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Re: [Qemu-devel] Commit 77af8a2b95b79699de650965d5228772743efe84 breaks

From: Paolo Bonzini
Subject: Re: [Qemu-devel] Commit 77af8a2b95b79699de650965d5228772743efe84 breaks Windows 2000 support
Date: Wed, 26 Jul 2017 15:10:40 +0200
User-agent: Mozilla/5.0 (X11; Linux x86_64; rv:52.0) Gecko/20100101 Thunderbird/52.2.1

On 26/07/2017 15:08, Igor Mammedov wrote:
> On Tue, 25 Jul 2017 18:23:22 +0200
> Paolo Bonzini <address@hidden> wrote:
>> On 25/07/2017 18:14, Laszlo Ersek wrote:
>>>   "No regressions became apparent in tests with a range of Windows
>>>    (XP-10)"
>>> In theory, w2k falls within that range.  
>> Nope, Windows 2000 is like NT 5.0, XP is like NT 5.1. :(
>> One possibility is to fix it in SeaBIOS instead: if you get a 2.0 FADT
>> and an XSDT and no RSDT, it can build an RSDT and a 1.0 FADT itself,
>> patching the RSDT to point to it.
>> It's a hack, but it's the only place I see to make it "just work".  And
>> it could be extended nicely in the future.
>> All QEMU would have to do is to provide an XSDT _instead_ of an RSDT.
> I'd support it, however it would break migrated guests with old BIOS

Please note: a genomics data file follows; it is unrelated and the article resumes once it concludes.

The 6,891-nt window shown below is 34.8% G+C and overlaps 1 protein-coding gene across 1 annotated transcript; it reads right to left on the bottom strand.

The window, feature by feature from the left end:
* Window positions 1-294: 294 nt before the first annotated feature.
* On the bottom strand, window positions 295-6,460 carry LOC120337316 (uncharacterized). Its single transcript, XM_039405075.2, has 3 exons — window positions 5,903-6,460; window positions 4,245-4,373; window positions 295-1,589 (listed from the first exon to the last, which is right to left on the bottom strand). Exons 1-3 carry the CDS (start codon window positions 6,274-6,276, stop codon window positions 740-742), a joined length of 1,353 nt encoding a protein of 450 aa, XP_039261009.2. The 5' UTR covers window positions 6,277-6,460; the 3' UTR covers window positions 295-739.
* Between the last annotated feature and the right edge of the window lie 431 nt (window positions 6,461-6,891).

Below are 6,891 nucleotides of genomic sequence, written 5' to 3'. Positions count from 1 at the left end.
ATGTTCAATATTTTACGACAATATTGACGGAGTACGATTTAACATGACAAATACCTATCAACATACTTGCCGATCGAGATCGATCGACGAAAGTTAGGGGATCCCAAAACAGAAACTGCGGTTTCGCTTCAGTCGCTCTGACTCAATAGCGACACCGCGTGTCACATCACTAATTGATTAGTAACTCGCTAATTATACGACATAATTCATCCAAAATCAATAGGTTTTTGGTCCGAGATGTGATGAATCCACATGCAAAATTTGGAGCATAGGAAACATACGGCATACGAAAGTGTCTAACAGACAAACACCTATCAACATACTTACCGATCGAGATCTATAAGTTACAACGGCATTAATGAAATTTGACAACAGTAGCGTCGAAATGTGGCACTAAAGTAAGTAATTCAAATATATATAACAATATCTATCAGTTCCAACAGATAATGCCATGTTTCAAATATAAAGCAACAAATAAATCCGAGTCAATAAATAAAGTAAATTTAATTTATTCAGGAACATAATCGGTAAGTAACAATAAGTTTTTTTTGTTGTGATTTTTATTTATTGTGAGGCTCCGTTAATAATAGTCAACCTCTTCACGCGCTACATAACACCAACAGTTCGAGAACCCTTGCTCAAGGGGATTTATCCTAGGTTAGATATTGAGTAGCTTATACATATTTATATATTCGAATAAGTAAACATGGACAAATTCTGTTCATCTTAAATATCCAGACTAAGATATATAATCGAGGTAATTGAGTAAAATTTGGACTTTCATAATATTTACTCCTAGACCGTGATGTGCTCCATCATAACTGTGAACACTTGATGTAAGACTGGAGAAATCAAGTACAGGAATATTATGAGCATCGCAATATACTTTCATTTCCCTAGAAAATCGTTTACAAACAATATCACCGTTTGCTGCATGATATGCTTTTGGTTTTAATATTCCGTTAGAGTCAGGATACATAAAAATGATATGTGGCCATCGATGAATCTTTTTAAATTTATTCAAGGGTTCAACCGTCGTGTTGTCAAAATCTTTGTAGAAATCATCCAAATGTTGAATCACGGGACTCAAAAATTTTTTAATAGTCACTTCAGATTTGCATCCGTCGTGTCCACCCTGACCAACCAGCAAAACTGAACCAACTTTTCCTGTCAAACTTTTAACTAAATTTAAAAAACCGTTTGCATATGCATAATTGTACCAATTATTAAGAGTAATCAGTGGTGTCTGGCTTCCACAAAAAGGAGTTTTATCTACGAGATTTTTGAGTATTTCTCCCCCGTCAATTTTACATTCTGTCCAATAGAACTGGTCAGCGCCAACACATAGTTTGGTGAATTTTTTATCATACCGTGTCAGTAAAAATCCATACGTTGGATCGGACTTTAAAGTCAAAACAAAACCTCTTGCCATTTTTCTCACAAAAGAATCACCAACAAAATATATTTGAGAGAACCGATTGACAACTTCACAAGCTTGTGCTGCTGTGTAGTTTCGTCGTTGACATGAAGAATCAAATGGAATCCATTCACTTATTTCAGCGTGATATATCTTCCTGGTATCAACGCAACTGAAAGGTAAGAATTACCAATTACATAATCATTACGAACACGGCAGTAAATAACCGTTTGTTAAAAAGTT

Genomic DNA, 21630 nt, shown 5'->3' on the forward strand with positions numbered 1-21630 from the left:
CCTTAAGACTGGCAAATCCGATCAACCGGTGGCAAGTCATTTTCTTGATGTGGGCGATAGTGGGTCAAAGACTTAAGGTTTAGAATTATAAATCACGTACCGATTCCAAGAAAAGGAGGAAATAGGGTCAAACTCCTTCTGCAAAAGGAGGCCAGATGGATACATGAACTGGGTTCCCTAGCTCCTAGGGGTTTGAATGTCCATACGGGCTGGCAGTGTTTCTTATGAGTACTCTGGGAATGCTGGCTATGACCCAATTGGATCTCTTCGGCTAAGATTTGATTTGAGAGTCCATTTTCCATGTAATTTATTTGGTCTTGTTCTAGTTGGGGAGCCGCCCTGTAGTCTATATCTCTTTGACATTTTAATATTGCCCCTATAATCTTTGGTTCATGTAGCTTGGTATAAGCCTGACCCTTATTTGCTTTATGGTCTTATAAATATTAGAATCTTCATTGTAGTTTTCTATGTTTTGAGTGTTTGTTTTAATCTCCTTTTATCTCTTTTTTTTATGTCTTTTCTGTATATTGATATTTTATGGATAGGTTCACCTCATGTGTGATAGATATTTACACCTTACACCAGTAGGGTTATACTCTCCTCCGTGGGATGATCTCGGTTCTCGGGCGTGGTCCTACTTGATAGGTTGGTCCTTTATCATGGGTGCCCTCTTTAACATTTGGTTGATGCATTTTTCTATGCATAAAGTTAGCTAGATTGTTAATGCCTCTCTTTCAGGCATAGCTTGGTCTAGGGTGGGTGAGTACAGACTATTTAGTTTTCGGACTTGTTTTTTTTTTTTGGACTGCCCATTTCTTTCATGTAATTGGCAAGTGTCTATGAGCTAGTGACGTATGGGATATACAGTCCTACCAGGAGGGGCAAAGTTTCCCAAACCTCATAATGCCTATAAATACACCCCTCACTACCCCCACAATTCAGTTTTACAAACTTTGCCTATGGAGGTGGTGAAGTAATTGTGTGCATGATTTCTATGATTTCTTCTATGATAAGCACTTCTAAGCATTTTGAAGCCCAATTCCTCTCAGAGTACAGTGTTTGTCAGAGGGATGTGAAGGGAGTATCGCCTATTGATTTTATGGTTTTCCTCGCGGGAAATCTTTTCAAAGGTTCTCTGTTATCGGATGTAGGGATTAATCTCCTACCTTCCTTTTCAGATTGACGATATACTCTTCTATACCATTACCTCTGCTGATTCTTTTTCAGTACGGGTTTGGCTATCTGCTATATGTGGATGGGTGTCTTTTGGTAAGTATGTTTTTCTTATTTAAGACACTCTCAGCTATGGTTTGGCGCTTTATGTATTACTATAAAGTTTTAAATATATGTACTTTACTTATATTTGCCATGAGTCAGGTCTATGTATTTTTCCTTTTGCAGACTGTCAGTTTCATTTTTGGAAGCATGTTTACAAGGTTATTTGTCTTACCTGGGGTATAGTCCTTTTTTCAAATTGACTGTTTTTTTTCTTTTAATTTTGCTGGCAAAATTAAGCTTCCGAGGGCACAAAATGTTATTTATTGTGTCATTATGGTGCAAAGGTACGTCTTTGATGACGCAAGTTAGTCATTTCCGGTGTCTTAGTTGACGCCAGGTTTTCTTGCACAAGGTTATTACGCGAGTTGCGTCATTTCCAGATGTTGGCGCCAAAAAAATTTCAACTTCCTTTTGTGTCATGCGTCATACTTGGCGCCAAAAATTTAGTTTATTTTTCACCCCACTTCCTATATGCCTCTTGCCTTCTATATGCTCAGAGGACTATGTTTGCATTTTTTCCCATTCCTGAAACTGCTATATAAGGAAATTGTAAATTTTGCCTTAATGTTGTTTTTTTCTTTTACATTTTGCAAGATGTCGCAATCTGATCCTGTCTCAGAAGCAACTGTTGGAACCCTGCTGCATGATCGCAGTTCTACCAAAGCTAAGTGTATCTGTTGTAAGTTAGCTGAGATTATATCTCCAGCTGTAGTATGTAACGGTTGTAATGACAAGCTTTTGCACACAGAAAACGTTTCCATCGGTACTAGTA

> image in RAM on reboot.

Why?  Shouldn't the old ACPI tables get migrated together with the old
BIOS?  Or are they rebuilt after reset?


> Legacy users have an option to build SeaBIOS without ACPI from QEMU
> support by turning off CONFIG_FW_ROMFILE_LOAD (or use old SeaBIOS)
> which leads to using legacy tables included in SeaBIOS.
> Then mgmt layer above libvirt which knows what guest OS it's
> going to run can pick legacy BIOS image for it.
> But the testing issue will still stay as normally it's not tested
> path.
> PS:
> For now we are going to revert PC machine to rev1 and leave q35 at rev3
> as Michael suggested to keep both w2k and macos happy.
>> Paolo
>>> In practice, it is impossible to
>>> test *all* Windows versions against ACPI generator changes, even if you
>>> try to be thorough (which Phil was). One might not even *know about*
>>> "all" Windows versions. So people using w2k and similar should
>>> co-maintain the ACPI stuff and report back with testing on the fly;
>>> otherwise regressions are impossible to avoid.  

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